Beaufort County gets ‘F’ in social distancing
Beaufort County residents need to do better at social distancing, according to modeling from companies using anonymous cell phone location data to follow public movement amidst the spread of COVID-19.
A company called Unacast has assigned each state and county nationwide a “social distancing” letter grade based on three factors — changes in visits to “non-essential” businesses, changes in average mobility and new reported cases.
Beaufort County is one of 43 counties statewide that received an F. North Carolina fared little better as a state, ranked at a D-minus.
With widespread use of smartphones, Unacast is one of many companies collecting information on American mobility in the face of a public health crisis, and state officials are taking note.
“There are a number of data sources we’re looking in terms of understanding our folks complying with the stay at home order,” N.C. Department of Health and Human Services Secretary Dr. Mandy Cohen said Monday. “We’re also seeing there are a number of studies that have shown the tracking of cell phone data that gave folks a grade by county, of how well folks are moving around. I think all of those things are data that we look at to see how well we are doing in complying with social distancing. “
Another data firm, Descartes Labs, uses anonymous, mass-compiled cell phone data to calculate how far the typical person travels in a given day, right down to the county level. According to data from that company, Beaufort County has seen a steady decrease in average miles traveled per day since March 1.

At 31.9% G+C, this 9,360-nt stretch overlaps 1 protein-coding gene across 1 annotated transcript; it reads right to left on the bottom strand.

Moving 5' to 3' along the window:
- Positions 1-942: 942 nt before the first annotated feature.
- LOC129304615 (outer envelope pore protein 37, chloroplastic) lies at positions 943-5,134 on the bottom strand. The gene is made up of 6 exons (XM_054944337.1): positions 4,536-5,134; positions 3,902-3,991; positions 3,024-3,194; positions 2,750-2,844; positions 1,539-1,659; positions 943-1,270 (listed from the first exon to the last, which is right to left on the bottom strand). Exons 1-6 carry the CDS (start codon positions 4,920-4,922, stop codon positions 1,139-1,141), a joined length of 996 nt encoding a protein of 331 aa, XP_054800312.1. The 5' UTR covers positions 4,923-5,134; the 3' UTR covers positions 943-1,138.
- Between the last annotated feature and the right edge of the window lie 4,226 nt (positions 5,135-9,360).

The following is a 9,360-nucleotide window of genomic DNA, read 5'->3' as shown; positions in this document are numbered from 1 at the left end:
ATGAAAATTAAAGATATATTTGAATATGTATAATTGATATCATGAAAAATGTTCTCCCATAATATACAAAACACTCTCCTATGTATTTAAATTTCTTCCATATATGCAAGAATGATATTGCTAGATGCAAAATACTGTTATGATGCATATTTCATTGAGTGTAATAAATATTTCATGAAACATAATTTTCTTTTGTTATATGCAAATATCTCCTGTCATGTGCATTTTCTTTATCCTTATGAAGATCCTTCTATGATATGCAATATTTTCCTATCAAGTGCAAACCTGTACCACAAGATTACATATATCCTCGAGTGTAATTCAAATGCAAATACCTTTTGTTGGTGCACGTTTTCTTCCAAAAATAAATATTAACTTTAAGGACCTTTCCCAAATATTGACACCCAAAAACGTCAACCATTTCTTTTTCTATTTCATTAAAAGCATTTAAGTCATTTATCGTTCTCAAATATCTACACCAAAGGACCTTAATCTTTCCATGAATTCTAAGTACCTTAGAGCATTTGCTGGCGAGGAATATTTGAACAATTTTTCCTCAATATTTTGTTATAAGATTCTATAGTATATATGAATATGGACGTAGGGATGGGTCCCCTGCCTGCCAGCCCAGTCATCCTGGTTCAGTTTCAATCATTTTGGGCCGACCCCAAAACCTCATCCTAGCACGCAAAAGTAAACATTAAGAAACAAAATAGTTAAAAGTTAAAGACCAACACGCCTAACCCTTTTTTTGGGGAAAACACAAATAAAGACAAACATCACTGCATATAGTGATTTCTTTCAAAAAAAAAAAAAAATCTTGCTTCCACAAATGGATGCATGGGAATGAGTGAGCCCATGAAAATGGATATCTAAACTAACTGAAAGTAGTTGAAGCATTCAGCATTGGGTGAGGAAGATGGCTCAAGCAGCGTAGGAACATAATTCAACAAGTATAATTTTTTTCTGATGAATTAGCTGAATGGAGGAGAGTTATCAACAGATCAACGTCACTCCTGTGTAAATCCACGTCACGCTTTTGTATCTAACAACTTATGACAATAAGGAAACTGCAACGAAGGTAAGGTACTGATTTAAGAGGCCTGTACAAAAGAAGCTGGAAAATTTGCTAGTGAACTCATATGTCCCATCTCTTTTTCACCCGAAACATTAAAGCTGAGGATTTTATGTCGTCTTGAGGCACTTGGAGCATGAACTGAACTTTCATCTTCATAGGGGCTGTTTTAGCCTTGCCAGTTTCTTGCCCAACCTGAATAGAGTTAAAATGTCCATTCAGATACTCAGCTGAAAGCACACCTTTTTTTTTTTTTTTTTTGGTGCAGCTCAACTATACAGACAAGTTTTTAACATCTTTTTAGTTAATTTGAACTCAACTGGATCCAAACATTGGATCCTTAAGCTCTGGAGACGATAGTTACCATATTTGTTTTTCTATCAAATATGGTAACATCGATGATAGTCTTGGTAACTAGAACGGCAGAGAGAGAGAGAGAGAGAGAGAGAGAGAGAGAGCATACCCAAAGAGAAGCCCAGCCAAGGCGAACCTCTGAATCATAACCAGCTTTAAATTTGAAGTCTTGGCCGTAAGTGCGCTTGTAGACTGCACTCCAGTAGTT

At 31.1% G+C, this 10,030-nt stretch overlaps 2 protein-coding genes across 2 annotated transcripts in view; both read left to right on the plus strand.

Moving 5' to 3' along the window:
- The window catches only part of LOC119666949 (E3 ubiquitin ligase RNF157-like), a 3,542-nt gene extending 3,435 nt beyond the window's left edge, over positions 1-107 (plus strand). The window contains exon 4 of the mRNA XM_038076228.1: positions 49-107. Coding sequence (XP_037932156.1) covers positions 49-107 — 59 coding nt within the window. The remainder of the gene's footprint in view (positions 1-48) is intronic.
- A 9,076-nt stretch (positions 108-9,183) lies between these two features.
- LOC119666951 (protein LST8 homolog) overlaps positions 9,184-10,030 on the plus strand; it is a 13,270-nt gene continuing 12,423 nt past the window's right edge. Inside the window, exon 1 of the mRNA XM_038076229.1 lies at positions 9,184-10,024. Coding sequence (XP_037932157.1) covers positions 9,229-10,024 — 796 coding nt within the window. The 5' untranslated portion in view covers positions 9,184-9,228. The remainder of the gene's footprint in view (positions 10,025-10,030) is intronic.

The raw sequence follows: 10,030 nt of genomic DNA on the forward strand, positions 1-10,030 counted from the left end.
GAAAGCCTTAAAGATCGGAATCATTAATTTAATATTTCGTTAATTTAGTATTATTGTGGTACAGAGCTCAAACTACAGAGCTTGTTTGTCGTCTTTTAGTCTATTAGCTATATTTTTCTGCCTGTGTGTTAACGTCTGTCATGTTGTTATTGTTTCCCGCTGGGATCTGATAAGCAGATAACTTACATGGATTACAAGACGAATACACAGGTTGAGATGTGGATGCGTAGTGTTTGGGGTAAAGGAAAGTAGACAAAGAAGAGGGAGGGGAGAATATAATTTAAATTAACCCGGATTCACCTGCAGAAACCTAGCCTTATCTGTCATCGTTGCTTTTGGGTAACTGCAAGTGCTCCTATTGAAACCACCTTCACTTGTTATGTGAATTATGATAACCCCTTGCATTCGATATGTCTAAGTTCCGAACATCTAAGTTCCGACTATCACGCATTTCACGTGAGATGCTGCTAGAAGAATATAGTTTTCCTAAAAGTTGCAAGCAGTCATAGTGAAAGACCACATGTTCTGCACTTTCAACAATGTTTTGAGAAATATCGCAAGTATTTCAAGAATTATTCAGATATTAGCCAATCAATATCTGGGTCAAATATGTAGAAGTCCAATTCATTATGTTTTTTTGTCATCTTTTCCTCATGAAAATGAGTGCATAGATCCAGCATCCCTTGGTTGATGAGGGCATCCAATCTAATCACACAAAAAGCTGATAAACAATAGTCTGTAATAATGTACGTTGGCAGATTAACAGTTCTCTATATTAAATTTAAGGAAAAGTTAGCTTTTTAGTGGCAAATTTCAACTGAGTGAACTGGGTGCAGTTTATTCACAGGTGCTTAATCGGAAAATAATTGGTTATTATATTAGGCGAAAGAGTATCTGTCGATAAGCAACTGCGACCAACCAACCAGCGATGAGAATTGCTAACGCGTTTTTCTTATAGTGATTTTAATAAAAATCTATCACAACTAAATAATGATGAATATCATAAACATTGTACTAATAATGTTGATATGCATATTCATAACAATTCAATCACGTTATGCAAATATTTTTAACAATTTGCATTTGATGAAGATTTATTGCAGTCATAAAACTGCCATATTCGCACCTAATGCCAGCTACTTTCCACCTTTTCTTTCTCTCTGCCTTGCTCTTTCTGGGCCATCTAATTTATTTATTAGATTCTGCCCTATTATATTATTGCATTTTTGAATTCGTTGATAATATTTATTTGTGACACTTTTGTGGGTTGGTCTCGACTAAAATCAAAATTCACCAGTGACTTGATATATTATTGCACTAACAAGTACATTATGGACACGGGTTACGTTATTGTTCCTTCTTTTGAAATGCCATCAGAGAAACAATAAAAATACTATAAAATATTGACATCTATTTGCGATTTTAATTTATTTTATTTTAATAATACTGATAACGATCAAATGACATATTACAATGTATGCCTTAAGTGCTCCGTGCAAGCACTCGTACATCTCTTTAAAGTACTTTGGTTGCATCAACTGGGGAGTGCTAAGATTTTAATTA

In the first week of March, the typical Beaufort County resident was traveling somewhere between six to eight miles each weekday, a trend that continued until the middle of the month. From March 22 onward, the data suggests that the average person is traveling less than four miles from home each day.
Through a tool called “Community Mobility Reports,” Google is also offering data about travel habits, broken down by visits to a variety of categories. The data is measured against a baseline set on Feb. 16 to provide a frame of reference. The data, released last week, did not include numbers after a statewide stay-at-home order went into effect.
Google’s data indicates that there was a 22% decrease in visits to retail and recreation locations throughout Beaufort County since Feb. 16, as well as a 7% dip in visits to grocery stores and pharmacies. Visits to workplaces are down by 25%, while visits to parks are up 58%, according to the data, which also shows more people simply staying at home.
The information is compiled via cell phone users who have turned location history on with Google via applications like Google Maps.
“No personally identifiable information, such as an individual’s location, contacts or movement, will be made available at any point,” a statement from the company reads. “Insights in these reports are created with aggregated, anonymized sets of data from users who have turned on the Location History setting, which is off by default.”
More information on these studies can be found at www.unacast.com/covid19/social-distancing-scoreboard, www.google.com/covid19/mobility, and www.unacast.com/covid19/social-distancing-scoreboard.